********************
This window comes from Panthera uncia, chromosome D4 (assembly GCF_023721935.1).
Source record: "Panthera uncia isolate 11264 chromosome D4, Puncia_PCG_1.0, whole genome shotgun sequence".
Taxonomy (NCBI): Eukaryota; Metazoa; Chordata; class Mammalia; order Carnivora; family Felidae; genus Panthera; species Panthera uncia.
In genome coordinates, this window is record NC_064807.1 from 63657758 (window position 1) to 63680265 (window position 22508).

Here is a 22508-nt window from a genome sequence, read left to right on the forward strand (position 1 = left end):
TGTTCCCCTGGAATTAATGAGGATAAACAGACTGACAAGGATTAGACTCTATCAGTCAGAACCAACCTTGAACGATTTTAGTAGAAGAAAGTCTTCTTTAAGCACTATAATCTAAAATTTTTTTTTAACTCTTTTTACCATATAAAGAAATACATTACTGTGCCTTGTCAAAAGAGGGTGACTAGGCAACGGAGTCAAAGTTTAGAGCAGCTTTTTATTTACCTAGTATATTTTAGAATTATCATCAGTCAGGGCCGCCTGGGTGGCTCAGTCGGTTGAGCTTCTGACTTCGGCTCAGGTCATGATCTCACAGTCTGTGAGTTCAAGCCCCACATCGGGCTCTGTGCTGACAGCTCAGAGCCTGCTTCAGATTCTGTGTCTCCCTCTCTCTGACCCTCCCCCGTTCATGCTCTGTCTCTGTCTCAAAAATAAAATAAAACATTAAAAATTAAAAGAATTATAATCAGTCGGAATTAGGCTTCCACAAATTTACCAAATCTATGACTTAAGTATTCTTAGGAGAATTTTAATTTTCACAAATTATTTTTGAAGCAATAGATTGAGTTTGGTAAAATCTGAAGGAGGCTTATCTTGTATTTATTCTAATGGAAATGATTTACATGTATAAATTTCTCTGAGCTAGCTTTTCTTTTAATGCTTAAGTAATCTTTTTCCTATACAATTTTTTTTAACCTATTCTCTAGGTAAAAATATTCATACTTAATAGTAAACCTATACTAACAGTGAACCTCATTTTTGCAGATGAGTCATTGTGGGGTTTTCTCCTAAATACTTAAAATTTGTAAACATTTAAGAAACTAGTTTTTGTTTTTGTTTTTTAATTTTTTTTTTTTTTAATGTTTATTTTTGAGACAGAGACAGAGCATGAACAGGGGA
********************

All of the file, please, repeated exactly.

This window comes from Panthera uncia, chromosome D4 (assembly GCF_023721935.1).
Source record: "Panthera uncia isolate 11264 chromosome D4, Puncia_PCG_1.0, whole genome shotgun sequence".
Taxonomy (NCBI): Eukaryota; Metazoa; Chordata; class Mammalia; order Carnivora; family Felidae; genus Panthera; species Panthera uncia.
In genome coordinates, this window is record NC_064807.1 from 63657758 (window position 1) to 63680265 (window position 22508).

Here is a 22508-nt window from a genome sequence, read left to right on the forward strand (position 1 = left end):
TGTTCCCCTGGAATTAATGAGGATAAACAGACTGACAAGGATTAGACTCTATCAGTCAGAACCAACCTTGAACGATTTTAGTAGAAGAAAGTCTTCTTTAAGCACTATAATCTAAAATTTTTTTTTAACTCTTTTTACCATATAAAGAAATACATTACTGTGCCTTGTCAAAAGAGGGTGACTAGGCAACGGAGTCAAAGTTTAGAGCAGCTTTTTATTTACCTAGTATATTTTAGAATTATCATCAGTCAGGGCCGCCTGGGTGGCTCAGTCGGTTGAGCTTCTGACTTCGGCTCAGGTCATGATCTCACAGTCTGTGAGTTCAAGCCCCACATCGGGCTCTGTGCTGACAGCTCAGAGCCTGCTTCAGATTCTGTGTCTCCCTCTCTCTGACCCTCCCCCGTTCATGCTCTGTCTCTGTCTCAAAAATAAAATAAAACATTAAAAATTAAAAGAATTATAATCAGTCGGAATTAGGCTTCCACAAATTTACCAAATCTATGACTTAAGTATTCTTAGGAGAATTTTAATTTTCACAAATTATTTTTGAAGCAATAGATTGAGTTTGGTAAAATCTGAAGGAGGCTTATCTTGTATTTATTCTAATGGAAATGATTTACATGTATAAATTTCTCTGAGCTAGCTTTTCTTTTAATGCTTAAGTAATCTTTTTCCTATACAATTTTTTTTAACCTATTCTCTAGGTAAAAATATTCATACTTAATAGTAAACCTATACTAACAGTGAACCTCATTTTTGCAGATGAGTCATTGTGGGGTTTTCTCCTAAATACTTAAAATTTGTAAACATTTAAGAAACTAGTTTTTGTTTTTGTTTTTTAATTTTTTTTTTTTTTAATGTTTATTTTTGAGACAGAGACAGAGCATGAACAGGGGA